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The National Security Law Podcast: Wait, We Have to Talk About GATT?

It’s not every week on this show that we get to talk about the Trade Expansion Act of 1962 and the General Agreement on Tariffs and Trade! And if that’s not an appealing hook to get you to listen, we don’t know what is.

Let’s try that again. On this week’s show, we cover a mix of new and old topics:


The Lawfare Podcast: Zhanna Nemtsova on Boris Nemtsov's Life

Zhanna Nemtsova is a journalist at Deutsche Welle, the founder of the Boris Nemtsov Foundation for Freedom, and the daughter of Boris Nemtsov. Feb. 27 marked the three-year anniversary since the assassination of Boris Nemtsov, who was the former deputy prime minister of Russia under Boris Yeltsin before becoming a prominent political activist and outspoken critic of Vladimir Putin. On Feb. 27 of this year, the street in front of the Russian Embassy was renamed the Boris Nemtsov Plaza.


Rational Security: The 'Downgraded' Edition

Jared Kushner is under scrutiny for his contacts with foreign officials. Democrats in Congress release their own memo about surveillance of a Trump campaign adviser. And ahead of a U.S. visit by Saudi Arabia’s future king, how are his reforms playing out on the ground? Plus, I recommend Max Boot’s new book. Shane discovers his roots—and is not surprised. And Tamara is back from Saudi Arabia with treasures.


The Lawfare Podcast: Dan Radosh on ‘Liberty Crossing’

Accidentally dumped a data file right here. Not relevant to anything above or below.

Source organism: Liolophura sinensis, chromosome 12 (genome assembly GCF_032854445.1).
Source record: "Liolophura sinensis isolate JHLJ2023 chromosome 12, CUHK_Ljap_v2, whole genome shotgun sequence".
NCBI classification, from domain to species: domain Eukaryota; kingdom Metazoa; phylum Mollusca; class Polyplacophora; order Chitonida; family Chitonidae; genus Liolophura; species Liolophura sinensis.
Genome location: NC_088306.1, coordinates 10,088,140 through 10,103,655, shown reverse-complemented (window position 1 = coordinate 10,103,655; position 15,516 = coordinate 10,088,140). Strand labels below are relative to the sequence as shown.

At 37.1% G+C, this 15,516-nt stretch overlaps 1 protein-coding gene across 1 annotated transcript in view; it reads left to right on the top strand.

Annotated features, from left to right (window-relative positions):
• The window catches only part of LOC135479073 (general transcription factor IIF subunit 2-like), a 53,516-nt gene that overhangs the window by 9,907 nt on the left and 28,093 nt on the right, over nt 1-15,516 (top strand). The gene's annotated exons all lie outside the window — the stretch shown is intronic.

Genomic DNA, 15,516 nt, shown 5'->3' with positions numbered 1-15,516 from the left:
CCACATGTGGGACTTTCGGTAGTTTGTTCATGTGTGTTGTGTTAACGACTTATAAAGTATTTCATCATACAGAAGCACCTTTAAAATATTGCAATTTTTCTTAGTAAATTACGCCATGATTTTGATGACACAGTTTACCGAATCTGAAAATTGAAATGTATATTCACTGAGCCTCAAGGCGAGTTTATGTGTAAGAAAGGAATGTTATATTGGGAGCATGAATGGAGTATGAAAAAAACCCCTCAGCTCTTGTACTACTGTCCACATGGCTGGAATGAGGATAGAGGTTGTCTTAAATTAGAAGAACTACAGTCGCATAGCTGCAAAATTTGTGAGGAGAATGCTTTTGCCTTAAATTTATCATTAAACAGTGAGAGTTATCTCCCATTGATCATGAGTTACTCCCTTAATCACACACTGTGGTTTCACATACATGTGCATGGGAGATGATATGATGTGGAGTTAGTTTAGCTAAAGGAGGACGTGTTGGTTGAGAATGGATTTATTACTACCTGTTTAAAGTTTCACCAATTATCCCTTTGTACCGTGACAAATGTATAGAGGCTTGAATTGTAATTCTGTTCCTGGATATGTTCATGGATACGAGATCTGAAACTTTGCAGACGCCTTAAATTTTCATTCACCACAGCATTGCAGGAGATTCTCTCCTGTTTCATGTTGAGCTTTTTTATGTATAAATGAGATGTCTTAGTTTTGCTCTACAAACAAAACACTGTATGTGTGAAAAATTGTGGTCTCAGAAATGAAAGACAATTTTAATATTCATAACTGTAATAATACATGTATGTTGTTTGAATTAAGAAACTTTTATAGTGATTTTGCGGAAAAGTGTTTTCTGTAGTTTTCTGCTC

Spy movies and television shows often overlook the analysts who make sense of the nation’s intelligence. That changes with the premiere of “Liberty Crossing,” a workplace comedy co-created by “Daily Show” writer Dan Radosh. In this episode, Benjamin Wittes talks to Radosh about the show's inspiration, how Radosh researched one of the more secretive parts of the government, and much more.


The Lawfare Podcast: Stephen Williams on Vasily Maklakov

Vasily Maklakov was a political reformer in pre-revolution Russia who offered his country an alternative to radicalism that it chose to forego. This week, I speak to Judge Stephen Williams of the D.C. Circuit Court of Appeals, who in his spare time is a historian of Russian reformers. His new book, “The Reformer: How One Liberal Fought to Preempt the Russian Revolution,” recounts the story Maklakov’s fight for political moderation. 


Rational Security: The "Mansplaining" Edition

Bob Mueller indicts a slew of Russians who interfered in the 2016 election. Can the president distinguish between the national interest and his own? And the school shooting in Florida brings students to the frontline of the gun control debate. Plus, the word "fucked" appears on Lawfare for the first time, and for good reason. And Shane wonders if Jared Kushner will lose his interim security clearance.


The Lawfare Podcast: Phil Carter on Civil-Military Relations in the Trump Administration

The military has been not been a refuge from the Trump administration's norm-defying nature. This week, Jack Goldsmith speaks to Phil Carter, a senior fellow at the Center for a New American Security, about the history of civil-military relations, episodes that highlight the Trump administration's departure from that tradition, and what that may mean for the future.

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